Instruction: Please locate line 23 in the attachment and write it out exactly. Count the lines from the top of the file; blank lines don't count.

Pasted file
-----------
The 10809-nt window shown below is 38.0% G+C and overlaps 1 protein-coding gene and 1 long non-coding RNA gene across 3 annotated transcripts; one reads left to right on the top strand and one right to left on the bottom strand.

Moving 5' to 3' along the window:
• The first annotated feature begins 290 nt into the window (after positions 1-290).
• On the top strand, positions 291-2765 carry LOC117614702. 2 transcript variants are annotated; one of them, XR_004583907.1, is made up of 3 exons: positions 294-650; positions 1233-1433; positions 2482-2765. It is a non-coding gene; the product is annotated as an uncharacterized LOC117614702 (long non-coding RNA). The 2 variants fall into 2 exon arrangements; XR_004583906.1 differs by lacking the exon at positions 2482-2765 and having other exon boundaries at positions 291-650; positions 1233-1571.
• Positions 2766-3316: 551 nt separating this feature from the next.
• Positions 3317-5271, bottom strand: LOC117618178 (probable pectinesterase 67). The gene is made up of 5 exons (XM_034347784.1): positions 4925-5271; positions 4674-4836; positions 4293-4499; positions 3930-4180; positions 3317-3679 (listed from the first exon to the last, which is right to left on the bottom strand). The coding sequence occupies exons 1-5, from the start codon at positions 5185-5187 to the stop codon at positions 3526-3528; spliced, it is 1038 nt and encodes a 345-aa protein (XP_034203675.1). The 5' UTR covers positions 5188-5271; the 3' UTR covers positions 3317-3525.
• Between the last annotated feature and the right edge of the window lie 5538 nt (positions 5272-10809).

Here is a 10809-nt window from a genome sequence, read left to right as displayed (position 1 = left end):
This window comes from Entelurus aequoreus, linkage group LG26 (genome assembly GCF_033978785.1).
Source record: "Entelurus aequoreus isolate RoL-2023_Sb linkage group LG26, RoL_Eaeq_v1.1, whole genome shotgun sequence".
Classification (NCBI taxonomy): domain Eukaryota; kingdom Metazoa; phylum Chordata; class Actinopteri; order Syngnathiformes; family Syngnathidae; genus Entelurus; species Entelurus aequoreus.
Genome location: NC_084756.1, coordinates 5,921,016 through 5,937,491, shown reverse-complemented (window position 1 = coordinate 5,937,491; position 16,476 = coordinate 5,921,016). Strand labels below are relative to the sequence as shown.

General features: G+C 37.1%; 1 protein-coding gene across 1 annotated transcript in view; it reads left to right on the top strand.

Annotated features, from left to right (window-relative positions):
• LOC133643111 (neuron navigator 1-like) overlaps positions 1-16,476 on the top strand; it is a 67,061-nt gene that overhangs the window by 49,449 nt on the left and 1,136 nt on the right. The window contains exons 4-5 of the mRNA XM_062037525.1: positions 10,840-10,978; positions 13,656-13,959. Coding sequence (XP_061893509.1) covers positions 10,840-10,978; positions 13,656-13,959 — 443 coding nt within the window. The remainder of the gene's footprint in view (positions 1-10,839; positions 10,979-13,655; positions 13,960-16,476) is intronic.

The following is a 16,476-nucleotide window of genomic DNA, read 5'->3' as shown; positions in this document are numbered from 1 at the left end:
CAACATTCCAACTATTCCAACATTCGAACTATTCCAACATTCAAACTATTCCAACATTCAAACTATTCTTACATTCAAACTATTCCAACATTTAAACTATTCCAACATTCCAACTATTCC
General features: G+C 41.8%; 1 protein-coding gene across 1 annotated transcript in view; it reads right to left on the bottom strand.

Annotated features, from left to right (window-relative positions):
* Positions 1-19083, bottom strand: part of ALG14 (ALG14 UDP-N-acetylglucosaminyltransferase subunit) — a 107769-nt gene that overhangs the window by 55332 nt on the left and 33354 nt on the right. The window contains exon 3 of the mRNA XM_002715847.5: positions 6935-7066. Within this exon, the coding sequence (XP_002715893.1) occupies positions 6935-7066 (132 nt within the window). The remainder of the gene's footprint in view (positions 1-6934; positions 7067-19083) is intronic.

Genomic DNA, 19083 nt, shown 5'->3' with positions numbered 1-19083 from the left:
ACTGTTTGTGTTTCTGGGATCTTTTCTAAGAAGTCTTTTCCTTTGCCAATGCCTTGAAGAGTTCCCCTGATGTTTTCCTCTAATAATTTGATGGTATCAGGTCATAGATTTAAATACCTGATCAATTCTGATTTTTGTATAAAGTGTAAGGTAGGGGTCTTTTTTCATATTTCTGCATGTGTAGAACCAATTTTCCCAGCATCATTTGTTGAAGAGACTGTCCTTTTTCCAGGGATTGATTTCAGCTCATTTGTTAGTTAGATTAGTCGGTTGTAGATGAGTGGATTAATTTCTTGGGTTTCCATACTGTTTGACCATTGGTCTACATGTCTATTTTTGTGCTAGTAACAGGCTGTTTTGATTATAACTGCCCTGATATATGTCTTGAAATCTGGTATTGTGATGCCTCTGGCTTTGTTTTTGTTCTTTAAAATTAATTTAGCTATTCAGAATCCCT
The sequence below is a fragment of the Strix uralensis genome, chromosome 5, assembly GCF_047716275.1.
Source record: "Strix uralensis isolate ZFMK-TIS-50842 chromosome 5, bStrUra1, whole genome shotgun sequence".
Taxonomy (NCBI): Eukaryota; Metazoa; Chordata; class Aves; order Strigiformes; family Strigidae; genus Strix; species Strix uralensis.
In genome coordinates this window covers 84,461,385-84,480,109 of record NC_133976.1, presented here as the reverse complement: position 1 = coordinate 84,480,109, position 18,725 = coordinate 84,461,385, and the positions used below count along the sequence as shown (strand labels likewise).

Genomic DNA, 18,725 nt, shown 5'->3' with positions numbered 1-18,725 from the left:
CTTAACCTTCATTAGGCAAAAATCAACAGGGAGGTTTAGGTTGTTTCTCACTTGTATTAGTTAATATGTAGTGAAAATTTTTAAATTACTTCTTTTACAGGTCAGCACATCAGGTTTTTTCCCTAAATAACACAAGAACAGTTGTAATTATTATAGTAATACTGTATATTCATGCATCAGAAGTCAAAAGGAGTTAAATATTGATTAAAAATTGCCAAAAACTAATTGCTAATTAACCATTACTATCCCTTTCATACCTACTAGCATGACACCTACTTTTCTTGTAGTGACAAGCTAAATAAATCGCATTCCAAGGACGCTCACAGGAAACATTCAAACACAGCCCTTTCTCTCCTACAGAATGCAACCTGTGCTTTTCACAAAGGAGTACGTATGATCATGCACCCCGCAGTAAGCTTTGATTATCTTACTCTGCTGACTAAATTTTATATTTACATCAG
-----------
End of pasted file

The sequence below is a fragment of the Strix uralensis genome, chromosome 5, assembly GCF_047716275.1.